Monday, January 28, 2008
She could have been my daughter, or my neighbor’s daughter. Carnesha Nelson was a bright, attractive 19-year-old college student who unfortunately became the obsession of a young man who worked on her campus. He hounded her and wouldn't take no for an answer. The night he assaulted her, she ran screaming from him, pounding on the doors of neighboring apartments. Residents called the police, but did not let her in. He caught and killed her.
Listen to an Audio version of Marianne's commentary and a short interview on Women & Stalking Prevention.
Tuesday, January 22, 2008
Since newspapers love anniversaries I wanted to see what is running in the country’s op-eds and editorials today about Roe V. Wade, and reproductive rights in general. I’m only looking at op-eds and editorials (not news articles and not items like newspaper blogs). And I’m only looking at January 22. I’ll be updating the list consistently throughout the day, the plan is to examine at least two major papers in every state, but also to survey some smaller papers.,
So far here is what I’ve found: Out of 41 papers surveyed (so far) only 7 ran anything about Roe’s anniversary. Here is the breakdown so far.
One column “Political Orphans In 2008; Is There Space for Our Pro-Life Ethic?” by a Catholic couple, Liz McCloskey and Peter Leibold, who bemoan the fact that the Democratic party -- which they feel is a better fit for their values than the Republican party -- is dismissive and unwelcoming to their anti-choice views.
One column “Abortion's battle of messages; It's not 1973. Pro-choice forces must adjust to regain the moral high ground” by Frances Kissling, a fellow at the Radcliffe Institute for Advanced Study, is the former president of Catholics for a Free Choice and Kate Michelman is the former president of NARAL Pro-Choice America and the author of "Protecting the Right to Choose."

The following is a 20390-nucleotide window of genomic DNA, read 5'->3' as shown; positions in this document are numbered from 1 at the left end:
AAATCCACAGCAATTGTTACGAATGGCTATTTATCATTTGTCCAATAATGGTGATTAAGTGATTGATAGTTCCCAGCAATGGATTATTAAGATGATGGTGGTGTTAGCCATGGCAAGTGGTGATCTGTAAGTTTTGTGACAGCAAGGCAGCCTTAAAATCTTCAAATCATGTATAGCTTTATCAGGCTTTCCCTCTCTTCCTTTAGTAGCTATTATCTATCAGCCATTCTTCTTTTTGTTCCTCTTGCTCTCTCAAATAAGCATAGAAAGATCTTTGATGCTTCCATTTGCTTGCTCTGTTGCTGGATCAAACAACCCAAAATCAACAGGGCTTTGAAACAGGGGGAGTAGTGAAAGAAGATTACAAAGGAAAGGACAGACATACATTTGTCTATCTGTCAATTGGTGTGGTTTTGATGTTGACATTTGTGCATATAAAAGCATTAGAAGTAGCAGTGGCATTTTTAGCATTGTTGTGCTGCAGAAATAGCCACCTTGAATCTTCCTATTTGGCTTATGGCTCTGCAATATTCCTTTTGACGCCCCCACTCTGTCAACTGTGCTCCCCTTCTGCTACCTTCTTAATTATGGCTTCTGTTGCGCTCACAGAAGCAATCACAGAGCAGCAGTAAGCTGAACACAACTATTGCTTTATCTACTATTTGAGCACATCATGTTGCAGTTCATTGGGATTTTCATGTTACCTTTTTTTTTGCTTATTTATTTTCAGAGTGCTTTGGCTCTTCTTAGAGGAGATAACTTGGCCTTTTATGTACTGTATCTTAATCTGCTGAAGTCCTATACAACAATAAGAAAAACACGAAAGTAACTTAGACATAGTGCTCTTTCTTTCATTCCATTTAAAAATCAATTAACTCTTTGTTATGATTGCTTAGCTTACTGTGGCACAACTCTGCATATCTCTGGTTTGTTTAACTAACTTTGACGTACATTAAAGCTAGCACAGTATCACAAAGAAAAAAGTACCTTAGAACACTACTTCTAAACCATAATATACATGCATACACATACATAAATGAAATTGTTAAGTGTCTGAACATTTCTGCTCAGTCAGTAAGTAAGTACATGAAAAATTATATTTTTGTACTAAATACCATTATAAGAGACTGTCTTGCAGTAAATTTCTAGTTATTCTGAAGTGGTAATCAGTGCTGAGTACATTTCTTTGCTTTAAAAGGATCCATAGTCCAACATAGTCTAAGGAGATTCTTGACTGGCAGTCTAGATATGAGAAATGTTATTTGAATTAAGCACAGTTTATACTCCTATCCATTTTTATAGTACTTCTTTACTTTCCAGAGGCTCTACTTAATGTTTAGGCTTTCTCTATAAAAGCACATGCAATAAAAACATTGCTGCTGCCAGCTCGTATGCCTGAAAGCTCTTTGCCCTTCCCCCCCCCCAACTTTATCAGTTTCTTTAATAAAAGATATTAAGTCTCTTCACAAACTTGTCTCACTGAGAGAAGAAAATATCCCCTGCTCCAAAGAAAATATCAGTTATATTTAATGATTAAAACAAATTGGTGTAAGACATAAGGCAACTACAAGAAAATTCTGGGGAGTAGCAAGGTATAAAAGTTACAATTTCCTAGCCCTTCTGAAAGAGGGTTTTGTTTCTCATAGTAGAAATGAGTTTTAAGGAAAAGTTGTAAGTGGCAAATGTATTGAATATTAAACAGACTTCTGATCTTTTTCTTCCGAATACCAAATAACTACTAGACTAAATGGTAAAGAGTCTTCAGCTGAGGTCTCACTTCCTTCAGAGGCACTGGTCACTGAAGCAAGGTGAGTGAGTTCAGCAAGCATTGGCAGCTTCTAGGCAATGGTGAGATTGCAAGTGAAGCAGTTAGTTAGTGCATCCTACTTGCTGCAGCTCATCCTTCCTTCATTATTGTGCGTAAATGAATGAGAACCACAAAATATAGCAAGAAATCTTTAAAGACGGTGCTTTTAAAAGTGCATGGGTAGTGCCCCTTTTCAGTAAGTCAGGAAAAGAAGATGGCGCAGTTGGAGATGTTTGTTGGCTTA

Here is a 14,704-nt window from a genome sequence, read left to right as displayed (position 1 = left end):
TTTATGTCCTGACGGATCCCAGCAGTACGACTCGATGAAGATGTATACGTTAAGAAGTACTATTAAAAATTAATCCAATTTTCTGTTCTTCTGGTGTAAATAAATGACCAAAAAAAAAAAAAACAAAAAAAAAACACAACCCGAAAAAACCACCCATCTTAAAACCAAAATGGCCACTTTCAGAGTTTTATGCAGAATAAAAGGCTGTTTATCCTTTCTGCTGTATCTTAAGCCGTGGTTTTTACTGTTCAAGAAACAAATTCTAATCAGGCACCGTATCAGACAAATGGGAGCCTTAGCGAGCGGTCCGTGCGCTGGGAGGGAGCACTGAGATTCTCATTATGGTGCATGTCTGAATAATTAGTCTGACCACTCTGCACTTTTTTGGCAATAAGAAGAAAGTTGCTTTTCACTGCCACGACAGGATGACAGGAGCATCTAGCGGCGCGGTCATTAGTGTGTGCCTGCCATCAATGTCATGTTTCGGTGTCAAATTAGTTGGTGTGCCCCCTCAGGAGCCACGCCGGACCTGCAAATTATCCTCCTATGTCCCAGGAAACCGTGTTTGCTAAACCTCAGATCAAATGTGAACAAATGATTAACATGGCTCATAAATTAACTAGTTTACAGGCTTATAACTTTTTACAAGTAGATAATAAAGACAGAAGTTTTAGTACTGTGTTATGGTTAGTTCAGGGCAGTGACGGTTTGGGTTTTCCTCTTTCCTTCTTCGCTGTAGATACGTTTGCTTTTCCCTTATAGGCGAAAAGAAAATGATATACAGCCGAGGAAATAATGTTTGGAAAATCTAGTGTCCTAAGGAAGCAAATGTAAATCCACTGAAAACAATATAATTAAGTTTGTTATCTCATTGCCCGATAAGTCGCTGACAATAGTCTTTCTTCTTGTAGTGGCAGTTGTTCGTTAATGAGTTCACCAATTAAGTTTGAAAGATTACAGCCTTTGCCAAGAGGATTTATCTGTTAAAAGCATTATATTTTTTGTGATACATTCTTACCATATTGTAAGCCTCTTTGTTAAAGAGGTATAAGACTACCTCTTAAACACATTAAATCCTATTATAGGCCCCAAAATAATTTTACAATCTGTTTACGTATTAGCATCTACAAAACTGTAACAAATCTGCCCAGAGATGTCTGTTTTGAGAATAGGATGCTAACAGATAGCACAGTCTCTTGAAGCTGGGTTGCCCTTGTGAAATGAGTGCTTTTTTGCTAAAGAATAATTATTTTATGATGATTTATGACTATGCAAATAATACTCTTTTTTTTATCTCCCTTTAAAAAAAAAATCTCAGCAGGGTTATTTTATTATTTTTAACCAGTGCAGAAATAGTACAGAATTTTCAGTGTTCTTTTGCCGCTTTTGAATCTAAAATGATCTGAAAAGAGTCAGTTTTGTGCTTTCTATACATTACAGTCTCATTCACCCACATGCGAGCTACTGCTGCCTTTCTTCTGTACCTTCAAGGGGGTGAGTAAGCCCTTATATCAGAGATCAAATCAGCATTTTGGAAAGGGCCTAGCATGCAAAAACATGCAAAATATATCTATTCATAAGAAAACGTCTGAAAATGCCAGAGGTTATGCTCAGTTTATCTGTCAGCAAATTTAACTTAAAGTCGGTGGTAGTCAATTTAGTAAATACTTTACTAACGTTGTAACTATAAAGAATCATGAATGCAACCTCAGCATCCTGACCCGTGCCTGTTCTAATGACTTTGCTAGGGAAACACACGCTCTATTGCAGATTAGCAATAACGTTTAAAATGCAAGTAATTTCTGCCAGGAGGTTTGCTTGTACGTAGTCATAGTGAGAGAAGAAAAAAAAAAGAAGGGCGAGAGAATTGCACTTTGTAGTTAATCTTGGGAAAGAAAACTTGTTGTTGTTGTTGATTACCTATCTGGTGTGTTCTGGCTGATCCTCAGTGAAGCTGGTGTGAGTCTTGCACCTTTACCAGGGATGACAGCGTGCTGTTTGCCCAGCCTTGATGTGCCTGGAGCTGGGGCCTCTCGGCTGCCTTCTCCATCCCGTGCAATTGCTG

A pro-choice editorial “Roe, 35 years later; The landmark abortion ruling is established law. Overturning it would cause severe upheaval.”
One column “Abortion Debate Is Changing” by a regular Denver Post columnist, David Harsanyi. It’s emphasis that abortions should be rare and suggests that the morning after pill be a "palatable compromise to later-term abortions."
Two columns (one pro-choice, one anti-choice) The anti-choice column, “Violating Rights of Unborn” is by Marybeth T. Hagan, the author of "Abortion: A Mother's Plea for Maternity and the Unborn."
The pro-choice column, “Let's Support A Set of Choices” is by Melissa Weiler Gerber is executive director of Women's Way, and Ann Fessler is author of The Girls Who Went Away: The Hidden History of Women Who Surrendered Children for Adoption in the Decades Before Roe v. Wade.
One editorial “After 35 years, foes erode 'Roe'”
One pro-choice column, “Rather than attacking abortion rights, help prevent the need,” by Staci Fox, president and CEO of Planned Parenthood of North Central Florida.
Akron Beacon Journal
One column “A Growing Aversion To Abortion” by a Chicago Tribune columnist Steve Chapman. Entirely anti-choice.
Papers without any editorials or op-ed columns on Roe’s Anniversary
Arizona Daily Star
Atlanta Constitution Journal
Austin American Statesman
Boulder Daily Camera
Cleveland Plain Dealer
Dallas Morning News
Jackson Clarion Ledger
Kansas City Star
Las Vegas Review Journal
Lincoln Journal Star
Madison Capital Times
Milwaukee Journal Sentinel
Minneapolis Star Tribune
New York Times
Omaha World Herald
Pittsburgh Review Tribune
Raleigh News & Observer
Salt Lake Tribune
San Francisco Chronicle
San Jose Mercury News
St. Louis Post-Dispatch
St. Petersburg Times
Stay tuned for more updates…
-- Rachel Joy Larris
Tuesday, January 08, 2008
photo © 2008
Talk Radio News Service